Gillian Jacobs on the Legacy of ‘Community,’ Longing for the Classic Screwball Comedies of Yesteryear and Not Feeling Funny

The star of the new World War II thriller ‘Transatlantic’ doesn’t necessarily think of herself as a comic actor. But whether it’s learning how to do improv or playing characters with something to prove, she’s up for anything
Gillian Jacobs on the Legacy of ‘Community,’ Longing for the Classic Screwball Comedies of Yesteryear and Not Feeling Funny

Early in the Netflix series Transatlantic, about how the American Emergency Rescue Committee helped spirit artists, writers and Jews out of Nazi-occupied France in 1940, a character snidely dismisses one of the group’s most impassioned operatives: Mary Jayne Gold, an heiress using her father’s money to help finance the effort. “Ms. Gold is a spoiled young lady with no clue about the real world,” he says smugly.

Gold, a real person who’s one of Transatlantic’s central figures, is played by Gillian Jacobs, which might be surprising to some. 

Best known for portraying Britta, the flawed activist on Community, Jacobs has mostly done comedy and light drama over the last decade, appearing in shows like Girls and starring in rom-coms such as Ibiza. She was great on Love, in which her character Mickey battles addiction issues while contemplating a romance with Paul Rust’s nerdy, complicated Gus. Although she had no experience doing improv, she starred in Don’t Think Twice, a bittersweet comedy about the frictions within a long-running improv troupe. She played a struggling novelist whose relationship has hit the skids in I Used to Go Here, a somber character study that finds the author returning to her alma mater to speak while facing a personal crossroads. 

But Transatlantic is different: a period wartime thriller in which Gold, who’s soon cut off from her father’s fortune because she refuses to return home to Chicago to settle down, must learn to prove her worth behind her financial resources. Old-fashioned without being too glib or self-conscious about it, the series combines action, romance, drama, history — even a few laughs. And Jacobs fits the era perfectly: Although her essence is quite contemporary, she always radiated a classic-film elegance, which is perhaps not surprising since she’s such a fan of movies of the era. Without straining for gravitas, Jacobs is compelling in this largely dramatic role — ironic considering that, when she was cast on Community, it was partly because, at that stage of her young career, she was so tired of doing somber dramas that she was desperate for something lighter.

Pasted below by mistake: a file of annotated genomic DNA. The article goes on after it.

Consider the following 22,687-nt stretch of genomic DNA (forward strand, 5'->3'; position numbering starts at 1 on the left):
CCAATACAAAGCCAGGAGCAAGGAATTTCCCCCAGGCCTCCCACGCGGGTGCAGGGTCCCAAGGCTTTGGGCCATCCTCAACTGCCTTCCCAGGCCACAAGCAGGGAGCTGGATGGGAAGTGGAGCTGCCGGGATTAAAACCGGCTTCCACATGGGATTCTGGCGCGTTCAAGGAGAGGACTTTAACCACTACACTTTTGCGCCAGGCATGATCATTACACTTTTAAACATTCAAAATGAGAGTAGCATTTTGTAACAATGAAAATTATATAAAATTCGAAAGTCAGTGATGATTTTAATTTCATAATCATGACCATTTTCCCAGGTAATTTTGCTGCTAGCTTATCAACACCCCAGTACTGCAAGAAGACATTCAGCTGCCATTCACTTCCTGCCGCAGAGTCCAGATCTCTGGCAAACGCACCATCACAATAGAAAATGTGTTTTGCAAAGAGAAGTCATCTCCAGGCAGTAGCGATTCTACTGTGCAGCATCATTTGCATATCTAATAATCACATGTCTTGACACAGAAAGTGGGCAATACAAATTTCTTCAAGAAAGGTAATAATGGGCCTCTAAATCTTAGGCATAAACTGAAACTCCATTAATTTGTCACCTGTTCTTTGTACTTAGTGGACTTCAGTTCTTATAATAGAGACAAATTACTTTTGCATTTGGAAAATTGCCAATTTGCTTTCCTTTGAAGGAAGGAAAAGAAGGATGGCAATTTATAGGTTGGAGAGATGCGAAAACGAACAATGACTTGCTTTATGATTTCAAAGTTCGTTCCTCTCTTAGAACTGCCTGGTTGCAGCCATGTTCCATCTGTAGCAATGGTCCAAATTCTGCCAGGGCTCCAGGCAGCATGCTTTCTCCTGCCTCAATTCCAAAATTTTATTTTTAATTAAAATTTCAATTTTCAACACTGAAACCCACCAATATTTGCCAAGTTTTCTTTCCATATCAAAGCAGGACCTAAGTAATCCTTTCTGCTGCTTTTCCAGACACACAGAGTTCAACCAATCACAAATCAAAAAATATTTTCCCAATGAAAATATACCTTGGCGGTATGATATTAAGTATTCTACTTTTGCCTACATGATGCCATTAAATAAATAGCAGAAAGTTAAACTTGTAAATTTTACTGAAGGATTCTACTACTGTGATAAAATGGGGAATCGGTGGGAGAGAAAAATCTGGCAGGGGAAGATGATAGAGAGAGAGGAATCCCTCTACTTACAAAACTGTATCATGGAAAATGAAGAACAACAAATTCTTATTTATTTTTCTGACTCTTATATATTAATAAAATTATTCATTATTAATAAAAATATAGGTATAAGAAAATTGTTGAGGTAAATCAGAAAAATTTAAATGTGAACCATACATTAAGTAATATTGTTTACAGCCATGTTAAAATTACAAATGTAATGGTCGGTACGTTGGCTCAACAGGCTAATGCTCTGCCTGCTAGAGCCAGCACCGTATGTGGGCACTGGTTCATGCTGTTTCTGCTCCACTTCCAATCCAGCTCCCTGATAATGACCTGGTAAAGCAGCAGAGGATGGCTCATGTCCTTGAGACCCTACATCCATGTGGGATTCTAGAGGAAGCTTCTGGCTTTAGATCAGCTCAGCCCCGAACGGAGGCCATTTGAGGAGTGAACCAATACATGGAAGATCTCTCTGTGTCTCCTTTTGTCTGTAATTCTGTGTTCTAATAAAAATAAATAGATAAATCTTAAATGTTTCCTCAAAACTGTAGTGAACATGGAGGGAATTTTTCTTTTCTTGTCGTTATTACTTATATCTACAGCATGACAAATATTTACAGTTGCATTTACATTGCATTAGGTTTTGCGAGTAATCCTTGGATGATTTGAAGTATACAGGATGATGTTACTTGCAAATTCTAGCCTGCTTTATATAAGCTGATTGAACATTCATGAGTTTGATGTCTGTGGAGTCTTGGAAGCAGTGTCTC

Talking over Zoom while hanging out at her mom’s house, Jacobs projects a sunny, relaxed air. Even though she’s talking to Cracked, she confesses that she doesn’t necessarily think of herself as funny — and that, before Community, she didn’t even have much comedy experience on her résumé. But over the hour that we talked, what became clear quickly is that she’s always been in touch with her silly side — whether it was performing Monty Python sketches as a kid or figuring out how to make Community’s lines crackle by closely studying her castmates. Her journey has been one of learning to develop confidence in her talents as both an actor and as a comedian — especially after she had a difficult time at Julliard, where she was nearly kicked out because the faculty didn’t think she had the dramatic chops. As she tells me, she had to rediscover her joy for acting. 

Jacobs happily jumped around her career during our conversation, interested in considering the unconscious connections between different roles she’s played that hadn’t occurred to her before. She doesn’t have anything to say about her Community co-star Chevy Chase, who famously alienated others on set. (“I’d rather not talk about that, if that’s okay,” she responded politely when I brought him up.) But everything else was fair game, including a rare happy memory from Julliard, the unlikely process of auditioning to play Britta, her feelings on the long-in-the-works Community movie and what she thinks about acting instructors who try to intimidate their students into being better.

What’s so striking about Transatlantic is that it’s about serious subject matter, but there’s also room for some Casablanca-like escapism. That’s especially true with your character, Mary Jayne Gold, who’s involved in dramatic stakes, but also has moments of lightness and gets a love interest to boot.

One of the reasons (I was drawn) to this part is because the references that (series co-creator) Anna Winger was giving me for this character were in line with some of my favorite movie stars of the 1930s and 1940s. I was someone who watched a lot of Katharine Hepburn films growing up. I’m a fan of Claudette Colbert and Carole Lombard and Rosalind Russell — all of those women. It was very evocative to me to take one of those Bringing Up Baby, screwball-heiress characters — or It Happened One Night — and put them in a story of this kind of seriousness with life-or-death stakes. 

That was something that I was really drawn to and felt very singular about this project — I hadn’t seen that approach too often. And just being a fan of all of those women, I never thought that I would ever get to be in something approaching that. It’s not a genre that really exists in contemporary film and television, so for someone who’s a film-history buff, it felt like, “Wow, this is an opportunity I never thought I’d have.”